We, the Security Council signatories of the Statement of Shared Commitments for the principles of Women, Peace and Security (WPS), Albania, Brazil, Ecuador, France, Gabon, Japan, Malta, Switzerland, the United Arab Emirates, the United Kingdom, and the United States have come together to express grave concern regarding the use of Sexual and Gender-Based Violence (SGBV) as a strategy and tactic by terrorist groups, such as Da’esh. We underscore that conflict-related sexual violence can constitute a violation of international law. 

As we heard today from the civil society briefer, who courageously shared her personal story of survival from conflict-related sexual violence, groups committing terrorist acts are using SGBV as a political tool and a tactic of terrorism, disproportionately affecting women and girls, and undermining human rights. This gruesome and dehumanizing tactic is rooted in misogynistic ideologies and part of a strategy used by terrorist groups to fuel instability, fracture and control communities, support terrorist financing and recruitment.

We know these acts of violence disproportionately impact women and girls.  Terrorist groups target women civil society leaders, women peacebuilders and human rights defenders with SGBV, including online, to stifle their advocacy and curtail their participation in peace and security processes.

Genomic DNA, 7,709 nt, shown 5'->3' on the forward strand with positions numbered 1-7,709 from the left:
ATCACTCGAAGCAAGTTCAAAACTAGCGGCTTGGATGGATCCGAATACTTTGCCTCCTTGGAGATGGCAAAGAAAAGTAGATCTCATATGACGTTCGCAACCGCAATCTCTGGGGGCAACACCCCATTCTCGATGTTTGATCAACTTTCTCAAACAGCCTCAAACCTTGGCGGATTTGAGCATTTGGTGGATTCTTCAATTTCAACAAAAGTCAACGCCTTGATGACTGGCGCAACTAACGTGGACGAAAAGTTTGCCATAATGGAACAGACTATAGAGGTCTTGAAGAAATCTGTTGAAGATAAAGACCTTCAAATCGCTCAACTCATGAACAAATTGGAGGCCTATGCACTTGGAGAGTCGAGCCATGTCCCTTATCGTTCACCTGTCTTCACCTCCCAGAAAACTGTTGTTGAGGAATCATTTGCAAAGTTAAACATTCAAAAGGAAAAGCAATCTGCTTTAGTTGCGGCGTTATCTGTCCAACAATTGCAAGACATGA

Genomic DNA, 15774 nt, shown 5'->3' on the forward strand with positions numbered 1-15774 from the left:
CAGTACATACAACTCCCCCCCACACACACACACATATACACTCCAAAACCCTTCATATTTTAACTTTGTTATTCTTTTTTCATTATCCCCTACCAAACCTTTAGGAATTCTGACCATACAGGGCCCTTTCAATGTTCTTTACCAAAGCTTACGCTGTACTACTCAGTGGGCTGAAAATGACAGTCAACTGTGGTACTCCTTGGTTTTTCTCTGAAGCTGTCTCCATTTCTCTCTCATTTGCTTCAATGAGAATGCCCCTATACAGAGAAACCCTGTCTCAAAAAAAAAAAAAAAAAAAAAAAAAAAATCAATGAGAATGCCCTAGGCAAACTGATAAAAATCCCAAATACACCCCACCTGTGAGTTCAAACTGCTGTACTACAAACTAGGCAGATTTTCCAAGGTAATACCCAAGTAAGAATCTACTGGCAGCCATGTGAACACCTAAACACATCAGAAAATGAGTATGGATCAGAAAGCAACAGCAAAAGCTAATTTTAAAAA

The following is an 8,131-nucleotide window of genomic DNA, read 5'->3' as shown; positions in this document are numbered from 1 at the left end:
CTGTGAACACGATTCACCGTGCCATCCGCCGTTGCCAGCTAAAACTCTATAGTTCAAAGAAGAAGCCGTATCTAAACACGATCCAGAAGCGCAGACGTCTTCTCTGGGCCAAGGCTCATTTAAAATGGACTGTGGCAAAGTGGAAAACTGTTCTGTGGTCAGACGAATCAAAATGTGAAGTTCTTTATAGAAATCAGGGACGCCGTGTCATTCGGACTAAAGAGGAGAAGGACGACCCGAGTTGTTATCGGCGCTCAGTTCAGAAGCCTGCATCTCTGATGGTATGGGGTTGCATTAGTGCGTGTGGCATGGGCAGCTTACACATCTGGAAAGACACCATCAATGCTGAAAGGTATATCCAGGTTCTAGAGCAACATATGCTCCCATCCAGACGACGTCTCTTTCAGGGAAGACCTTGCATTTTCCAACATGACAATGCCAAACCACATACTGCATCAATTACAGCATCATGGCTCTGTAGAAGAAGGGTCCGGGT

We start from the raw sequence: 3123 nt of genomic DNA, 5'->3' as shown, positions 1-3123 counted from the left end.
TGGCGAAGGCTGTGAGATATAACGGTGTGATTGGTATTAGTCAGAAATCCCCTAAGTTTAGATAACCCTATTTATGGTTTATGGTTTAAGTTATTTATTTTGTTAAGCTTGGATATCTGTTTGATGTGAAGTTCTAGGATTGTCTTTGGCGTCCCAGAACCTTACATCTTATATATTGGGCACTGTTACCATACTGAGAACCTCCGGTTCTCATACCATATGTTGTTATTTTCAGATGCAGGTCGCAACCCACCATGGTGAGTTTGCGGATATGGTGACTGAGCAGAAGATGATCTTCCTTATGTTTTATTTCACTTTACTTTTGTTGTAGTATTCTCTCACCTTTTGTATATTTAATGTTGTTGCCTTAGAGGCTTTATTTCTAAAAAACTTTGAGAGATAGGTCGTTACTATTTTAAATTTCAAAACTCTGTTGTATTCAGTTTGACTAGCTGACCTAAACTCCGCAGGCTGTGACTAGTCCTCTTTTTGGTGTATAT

And too many perpetrators of sexual and gender-based violence are not held to account – a prominent issue in the recent Arria-formula meeting of the Security Council on “Enhancing the capacities of Member States to ensure a gender-responsive approach to counter-terrorism.”

Across the international system, we must continue to act -- and with urgency.

We encourage the Counter-Terrorism Committee Executive Directorate (CTED) to continue its important work integrating gender as a cross-cutting issue, holding consultations with women and women's organizations, and advancing gender-sensitive research. We commend CTED’s ongoing work on SGBV in terrorist contexts. We also welcome the establishment of the Human Rights and Gender Section of the UN Office of Counter-Terrorism (UNOCT), which is working to effectively counter the instrumentalization of gender by terrorist groups and support the elimination of sexual violence as a terrorist tactic.

And we highlight the renewed emphasis in the eighth review of the UN Global Counter-Terrorism Strategy (GCTS) on a thorough gender analysis for the prevention of terrorism and the important role that women-led civil society organizations play in countering terrorism.  Let’s be clear: when we empower women and apply gender-responsive approaches, we help advance international peace and security.

As Council members, we will stand together with the survivors of sexual and gender-based violence, and reaffirm our commitment to prioritize their rights and needs – as a moral and humanitarian imperative, and as a pressing matter of international peace and security. 


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